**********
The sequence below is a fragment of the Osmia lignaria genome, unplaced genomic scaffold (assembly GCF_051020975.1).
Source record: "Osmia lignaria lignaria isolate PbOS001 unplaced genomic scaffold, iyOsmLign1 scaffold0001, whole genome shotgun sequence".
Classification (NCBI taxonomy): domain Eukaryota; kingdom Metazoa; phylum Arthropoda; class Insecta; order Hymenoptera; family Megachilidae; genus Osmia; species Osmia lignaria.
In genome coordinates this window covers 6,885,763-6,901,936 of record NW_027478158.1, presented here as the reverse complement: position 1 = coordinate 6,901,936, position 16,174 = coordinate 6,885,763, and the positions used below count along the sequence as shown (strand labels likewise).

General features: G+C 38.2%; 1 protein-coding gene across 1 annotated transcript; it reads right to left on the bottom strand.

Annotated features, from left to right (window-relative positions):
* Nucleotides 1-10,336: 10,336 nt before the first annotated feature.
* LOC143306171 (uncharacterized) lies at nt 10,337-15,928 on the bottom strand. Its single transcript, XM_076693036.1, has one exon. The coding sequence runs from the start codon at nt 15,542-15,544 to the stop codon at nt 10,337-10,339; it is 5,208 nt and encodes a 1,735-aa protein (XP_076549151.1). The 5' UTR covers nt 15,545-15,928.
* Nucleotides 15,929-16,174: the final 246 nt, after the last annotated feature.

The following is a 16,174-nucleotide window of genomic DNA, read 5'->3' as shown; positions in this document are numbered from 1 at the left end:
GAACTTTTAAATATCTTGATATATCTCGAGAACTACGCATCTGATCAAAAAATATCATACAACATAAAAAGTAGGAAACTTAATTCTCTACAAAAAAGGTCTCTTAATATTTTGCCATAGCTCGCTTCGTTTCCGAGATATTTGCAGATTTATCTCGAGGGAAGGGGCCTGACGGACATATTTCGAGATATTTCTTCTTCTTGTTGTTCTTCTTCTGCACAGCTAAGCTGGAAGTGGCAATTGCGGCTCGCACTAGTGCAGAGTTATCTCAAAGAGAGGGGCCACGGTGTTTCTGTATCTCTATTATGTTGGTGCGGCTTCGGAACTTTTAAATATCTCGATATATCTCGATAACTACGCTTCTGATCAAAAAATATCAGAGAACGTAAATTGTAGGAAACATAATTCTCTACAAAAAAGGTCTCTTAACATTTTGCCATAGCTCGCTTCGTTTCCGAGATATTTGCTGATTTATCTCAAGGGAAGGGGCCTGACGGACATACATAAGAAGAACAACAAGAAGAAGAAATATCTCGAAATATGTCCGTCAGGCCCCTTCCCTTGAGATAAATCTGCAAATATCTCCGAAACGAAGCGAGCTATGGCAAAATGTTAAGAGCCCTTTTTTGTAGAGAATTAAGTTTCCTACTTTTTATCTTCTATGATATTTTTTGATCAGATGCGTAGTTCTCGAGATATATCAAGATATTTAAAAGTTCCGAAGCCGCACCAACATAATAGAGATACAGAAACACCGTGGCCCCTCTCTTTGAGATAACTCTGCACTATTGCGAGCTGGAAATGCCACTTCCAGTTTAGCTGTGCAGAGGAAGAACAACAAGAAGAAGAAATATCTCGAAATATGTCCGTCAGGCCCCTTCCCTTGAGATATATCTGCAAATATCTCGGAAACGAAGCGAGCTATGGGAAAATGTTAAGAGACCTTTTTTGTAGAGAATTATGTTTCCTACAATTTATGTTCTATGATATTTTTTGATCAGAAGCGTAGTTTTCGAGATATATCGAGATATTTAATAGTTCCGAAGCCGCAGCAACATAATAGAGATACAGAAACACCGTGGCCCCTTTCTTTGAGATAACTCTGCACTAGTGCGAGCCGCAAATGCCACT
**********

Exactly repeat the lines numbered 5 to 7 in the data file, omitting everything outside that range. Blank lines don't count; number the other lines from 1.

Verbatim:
General features: G+C 38.2%; 1 protein-coding gene across 1 annotated transcript; it reads right to left on the bottom strand.

Annotated features, from left to right (window-relative positions):
* Nucleotides 1-10,336: 10,336 nt before the first annotated feature.